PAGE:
Following is a summary of a proposed measure set for gastroenterology. With the exception of the “potentially avoidable complication” measure for colonoscopy.

Colonoscopy performance

  • Rate of precancerous polyps and cancers identified during initial colon cancer screening exams (adenoma detection rate)
  • Rate utilization of anesthesia professional to administer sedation for colonoscopy in ASA class I-II patients undergoing screening examination
  • Rate of potentially avoidable complications during the “colonoscopy episode” (seven days pre-colonoscopy and 14 days post-colonoscopy)

Colorectal cancer screening and surveillance

  • Performance of colorectal cancer screening test(s) in eligible population (50-75) (NQF 0034) 
  • Colonoscopy interval for patients with a history of adenomatous polyps (PQRS 185)

Inflammatory bowel disease

  • IBD: type, anatomic location and activity documented (PQRS 269)
  • IBD: preventive care: corticosteroid sparing therapy (PQRS 270)
  • IBD: preventive care: corticosteroid related iatrogenic injury — bone loss assessment (PQRS 271)
  • IBD: preventive care: influenza immunization (PQRS 272)
  • IBD: preventive care: pneumococcal immunization (PQRS 273)
  • IBD: testing for latent TB before initiating anti-TNF therapy (PQRS 274)  
  • IBD: assessment of hepatitis B status prior to initiating anti-TNF therapy (PQRS 275)
  • Testing for Clostridium difficile in IBD patients who develop diarrhea

Hepatitis C (current PQRS measure set)

  • Ribonucleic acid (RNA) testing before initiating treatment (PQRS 83)
  • HCV genotype testing prior to treatment (PQRS 85)
  • Hepatitis C: antiviral treatment prescribed (PQRS 86)
  • HCV ribonucleic acid (RNA) testing at week 12 of treatment (PQRS 87)
  • Counseling regarding risk of alcohol consumption (PQRS 89)
  • Counseling regarding use of contraception prior to antiviral therapy (PQRS 90)
  • Hepatitis A vaccination in patients with HCV (PQRS 183)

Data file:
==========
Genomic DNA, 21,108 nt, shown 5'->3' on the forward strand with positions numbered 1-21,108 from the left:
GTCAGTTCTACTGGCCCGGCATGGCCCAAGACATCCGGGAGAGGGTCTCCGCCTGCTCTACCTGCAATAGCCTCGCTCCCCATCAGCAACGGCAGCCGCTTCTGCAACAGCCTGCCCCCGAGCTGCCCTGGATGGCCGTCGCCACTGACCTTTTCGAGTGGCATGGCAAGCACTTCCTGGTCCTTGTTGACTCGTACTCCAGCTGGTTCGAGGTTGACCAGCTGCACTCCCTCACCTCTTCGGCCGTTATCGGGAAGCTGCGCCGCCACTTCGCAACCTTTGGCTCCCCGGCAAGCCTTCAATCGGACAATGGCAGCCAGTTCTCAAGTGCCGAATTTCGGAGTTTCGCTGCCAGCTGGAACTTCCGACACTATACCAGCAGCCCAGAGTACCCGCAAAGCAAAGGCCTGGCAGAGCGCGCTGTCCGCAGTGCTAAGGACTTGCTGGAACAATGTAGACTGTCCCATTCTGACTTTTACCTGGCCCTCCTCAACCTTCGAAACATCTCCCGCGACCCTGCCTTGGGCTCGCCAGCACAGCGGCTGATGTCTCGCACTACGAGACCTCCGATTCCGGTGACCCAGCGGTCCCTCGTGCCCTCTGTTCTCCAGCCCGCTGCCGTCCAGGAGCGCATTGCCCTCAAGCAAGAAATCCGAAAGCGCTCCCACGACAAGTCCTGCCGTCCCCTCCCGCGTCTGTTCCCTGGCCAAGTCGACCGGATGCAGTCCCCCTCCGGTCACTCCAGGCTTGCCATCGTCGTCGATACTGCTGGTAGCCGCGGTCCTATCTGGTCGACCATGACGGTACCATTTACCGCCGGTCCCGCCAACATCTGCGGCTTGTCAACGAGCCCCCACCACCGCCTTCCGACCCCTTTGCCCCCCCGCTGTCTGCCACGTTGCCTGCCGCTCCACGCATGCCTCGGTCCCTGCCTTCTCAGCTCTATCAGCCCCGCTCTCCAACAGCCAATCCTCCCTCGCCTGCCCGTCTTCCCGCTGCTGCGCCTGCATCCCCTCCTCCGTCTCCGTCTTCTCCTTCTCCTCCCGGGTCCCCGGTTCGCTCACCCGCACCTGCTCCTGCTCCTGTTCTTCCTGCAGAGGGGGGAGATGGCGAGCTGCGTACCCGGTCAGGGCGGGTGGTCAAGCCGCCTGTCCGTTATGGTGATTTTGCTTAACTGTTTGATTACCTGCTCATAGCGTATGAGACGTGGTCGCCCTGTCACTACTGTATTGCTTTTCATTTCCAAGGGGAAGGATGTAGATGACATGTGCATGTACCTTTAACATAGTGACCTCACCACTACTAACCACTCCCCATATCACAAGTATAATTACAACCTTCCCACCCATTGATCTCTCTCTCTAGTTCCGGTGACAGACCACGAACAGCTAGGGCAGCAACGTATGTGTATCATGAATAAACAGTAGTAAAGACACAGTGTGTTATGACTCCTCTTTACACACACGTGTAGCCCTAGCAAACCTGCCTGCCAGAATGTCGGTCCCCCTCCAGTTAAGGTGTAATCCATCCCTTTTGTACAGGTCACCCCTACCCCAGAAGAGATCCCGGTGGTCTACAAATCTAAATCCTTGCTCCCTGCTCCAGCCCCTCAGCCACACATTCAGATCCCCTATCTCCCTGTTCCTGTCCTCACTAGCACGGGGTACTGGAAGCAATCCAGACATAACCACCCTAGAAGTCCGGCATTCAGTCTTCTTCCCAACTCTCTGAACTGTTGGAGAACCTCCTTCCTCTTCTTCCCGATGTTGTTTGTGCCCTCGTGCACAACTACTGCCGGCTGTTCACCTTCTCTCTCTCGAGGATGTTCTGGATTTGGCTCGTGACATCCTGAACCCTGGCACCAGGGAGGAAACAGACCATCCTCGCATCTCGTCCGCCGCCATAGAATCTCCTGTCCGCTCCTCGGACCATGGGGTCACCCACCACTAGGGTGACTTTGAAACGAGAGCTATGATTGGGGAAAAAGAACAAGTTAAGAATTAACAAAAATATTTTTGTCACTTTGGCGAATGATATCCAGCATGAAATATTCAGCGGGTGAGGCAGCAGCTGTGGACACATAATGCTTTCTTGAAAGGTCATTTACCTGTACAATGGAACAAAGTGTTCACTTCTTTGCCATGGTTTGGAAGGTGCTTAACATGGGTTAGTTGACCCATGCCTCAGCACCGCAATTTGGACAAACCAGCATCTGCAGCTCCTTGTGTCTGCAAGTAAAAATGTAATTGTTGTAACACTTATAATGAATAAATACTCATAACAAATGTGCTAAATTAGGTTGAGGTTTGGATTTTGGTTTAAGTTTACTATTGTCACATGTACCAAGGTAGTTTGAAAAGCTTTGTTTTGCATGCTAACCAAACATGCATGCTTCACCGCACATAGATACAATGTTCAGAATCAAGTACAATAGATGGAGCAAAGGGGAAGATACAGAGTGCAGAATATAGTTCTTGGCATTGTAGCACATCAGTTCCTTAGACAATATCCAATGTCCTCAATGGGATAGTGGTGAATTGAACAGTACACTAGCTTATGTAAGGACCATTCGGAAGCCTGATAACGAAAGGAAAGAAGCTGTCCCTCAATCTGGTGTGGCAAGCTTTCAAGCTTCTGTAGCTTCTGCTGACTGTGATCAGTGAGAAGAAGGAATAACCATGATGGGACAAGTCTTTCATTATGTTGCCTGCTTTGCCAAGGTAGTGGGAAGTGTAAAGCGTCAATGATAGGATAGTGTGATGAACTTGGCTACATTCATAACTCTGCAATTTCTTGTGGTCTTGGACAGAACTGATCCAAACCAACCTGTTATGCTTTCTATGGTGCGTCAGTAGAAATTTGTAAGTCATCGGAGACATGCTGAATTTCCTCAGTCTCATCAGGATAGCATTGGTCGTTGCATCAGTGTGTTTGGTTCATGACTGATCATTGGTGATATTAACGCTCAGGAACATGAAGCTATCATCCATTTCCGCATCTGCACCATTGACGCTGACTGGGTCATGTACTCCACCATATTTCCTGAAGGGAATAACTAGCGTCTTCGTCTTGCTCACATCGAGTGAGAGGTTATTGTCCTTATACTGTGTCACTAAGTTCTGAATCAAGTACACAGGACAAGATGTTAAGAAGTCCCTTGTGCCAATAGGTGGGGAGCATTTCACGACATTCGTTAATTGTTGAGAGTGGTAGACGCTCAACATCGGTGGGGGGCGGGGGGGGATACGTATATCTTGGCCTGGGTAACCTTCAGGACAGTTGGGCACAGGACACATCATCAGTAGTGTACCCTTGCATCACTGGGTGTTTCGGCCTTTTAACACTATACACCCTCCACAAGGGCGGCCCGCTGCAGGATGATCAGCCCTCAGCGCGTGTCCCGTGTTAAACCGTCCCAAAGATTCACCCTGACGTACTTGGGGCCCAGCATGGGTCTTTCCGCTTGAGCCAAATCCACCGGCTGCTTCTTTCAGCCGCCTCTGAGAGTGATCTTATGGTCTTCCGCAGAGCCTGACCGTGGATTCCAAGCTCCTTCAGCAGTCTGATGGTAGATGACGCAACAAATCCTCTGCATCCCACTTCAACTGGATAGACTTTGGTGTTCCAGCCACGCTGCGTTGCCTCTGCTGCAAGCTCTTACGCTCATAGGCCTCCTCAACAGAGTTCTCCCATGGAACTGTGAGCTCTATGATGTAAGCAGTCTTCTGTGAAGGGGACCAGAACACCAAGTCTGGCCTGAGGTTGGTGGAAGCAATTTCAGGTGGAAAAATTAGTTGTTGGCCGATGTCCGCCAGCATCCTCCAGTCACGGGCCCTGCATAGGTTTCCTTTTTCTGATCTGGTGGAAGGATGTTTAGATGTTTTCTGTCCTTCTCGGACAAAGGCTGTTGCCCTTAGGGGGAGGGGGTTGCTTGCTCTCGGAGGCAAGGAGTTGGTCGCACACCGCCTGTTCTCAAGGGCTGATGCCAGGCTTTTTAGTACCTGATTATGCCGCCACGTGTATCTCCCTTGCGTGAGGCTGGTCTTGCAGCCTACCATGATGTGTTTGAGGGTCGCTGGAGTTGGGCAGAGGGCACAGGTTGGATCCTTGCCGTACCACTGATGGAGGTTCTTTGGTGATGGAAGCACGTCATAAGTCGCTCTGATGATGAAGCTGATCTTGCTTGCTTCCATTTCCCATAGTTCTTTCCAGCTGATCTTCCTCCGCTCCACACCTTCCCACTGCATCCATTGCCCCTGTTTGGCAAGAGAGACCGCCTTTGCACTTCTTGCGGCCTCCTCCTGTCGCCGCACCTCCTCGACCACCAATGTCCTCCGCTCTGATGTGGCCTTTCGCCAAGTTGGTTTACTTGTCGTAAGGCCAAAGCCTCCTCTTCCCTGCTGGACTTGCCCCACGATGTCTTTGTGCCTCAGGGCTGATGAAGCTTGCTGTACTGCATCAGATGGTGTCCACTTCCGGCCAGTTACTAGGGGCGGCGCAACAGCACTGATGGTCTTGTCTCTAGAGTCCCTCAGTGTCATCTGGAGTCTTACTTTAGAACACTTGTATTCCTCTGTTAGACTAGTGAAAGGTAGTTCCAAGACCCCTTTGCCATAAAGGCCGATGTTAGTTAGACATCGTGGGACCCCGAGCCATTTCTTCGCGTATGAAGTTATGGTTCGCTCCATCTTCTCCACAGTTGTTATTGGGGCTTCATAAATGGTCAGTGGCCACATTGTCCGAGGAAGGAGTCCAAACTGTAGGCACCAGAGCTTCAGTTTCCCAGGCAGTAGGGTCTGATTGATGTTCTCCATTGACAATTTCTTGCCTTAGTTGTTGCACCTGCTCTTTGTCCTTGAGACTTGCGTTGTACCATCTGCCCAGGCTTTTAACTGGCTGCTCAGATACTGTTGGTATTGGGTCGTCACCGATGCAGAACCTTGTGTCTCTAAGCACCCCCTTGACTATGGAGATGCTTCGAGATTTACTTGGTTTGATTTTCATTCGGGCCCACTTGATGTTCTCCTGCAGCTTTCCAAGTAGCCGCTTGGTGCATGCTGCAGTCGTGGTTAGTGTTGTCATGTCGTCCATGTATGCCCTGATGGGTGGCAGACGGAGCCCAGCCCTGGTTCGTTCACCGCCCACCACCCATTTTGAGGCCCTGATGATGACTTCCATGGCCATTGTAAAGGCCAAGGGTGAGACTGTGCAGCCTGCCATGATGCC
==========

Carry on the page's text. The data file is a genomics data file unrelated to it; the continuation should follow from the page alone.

• Hepatitis C: hepatitis B vaccination in patients with HCV (PQRS 184)


  • BMI screening and follow-up (NQF 0421, PQRS 128)

Preventive measures

  • Influenza immunization assessed (PQRS 110)
  • Pneumococcal vaccination assessed (PQRS 111)
  • Tobacco use counseling and cessation (PQRS 226)
  • Documentation of current medications in the medical record (PQRS 130)
  • Hypertension: BP measurement recorded (PQRS 237)

Following is a summary of the AGA Institute’s measures development work. 

GI Measure Year Published Development Process Status
Polyp surveillance performance measures 2006 AGA convened multi-stakeholder work group Incorporated into “endoscopy and polyp surveillance” measures.
Hepatitis C PCPI approved — 2006
Updated — 2008
Coding updated — 2010
Jointly with PCPI and AASLD
  • Included in PQRS as individual measures and measures group (83-90, 183-184).
  • Workgroup reconvened June 2012 to consider new evidence.
GERD/Barrett’s esophagus PCPI approved — 2007
Update — 2012
Jointly with PCPI, ASGE, Society of American Gastrointestinal and Endoscopic Surgeons, American College of Radiology
  • Initially included in Physician Quality Reporting Initiative, but not part of PQRS.
  • AGA is working with the AMA/PCPI to identify a process to update and maintain these measures. 
Endoscopy and polyp surveillance PCPI approved — 2008
Coding updated — 2010
Jointly with PCPI, ASGE, ACG and American Society of Colon and Rectal Surgeons.
  • Surveillance colonoscopy interval with hx/of adenomatous polyp included in PQRS (#185). 
  • This measure and surveillance interval after normal colonoscopy endorsed by NQF in 2011.
Adult IBD 2011 Independent PCPI process with Crohn’s and Colitis Foundation of America.
  • AGA and PCPI approval in 2011.   
  • Outpatient measures included in PQRS 2012 as registry measure group. 
  • Will be submitted to NQF in 2012.
Pediatric  IBD In process AGA /NASPGHAN multi-stakeholder process. Work group meeting Dec. 2011.
Adenoma detection rate In process Jointly with ASGE and ACG. Work group has convened.


Further details regarding the measures are available at and


Updated June 2012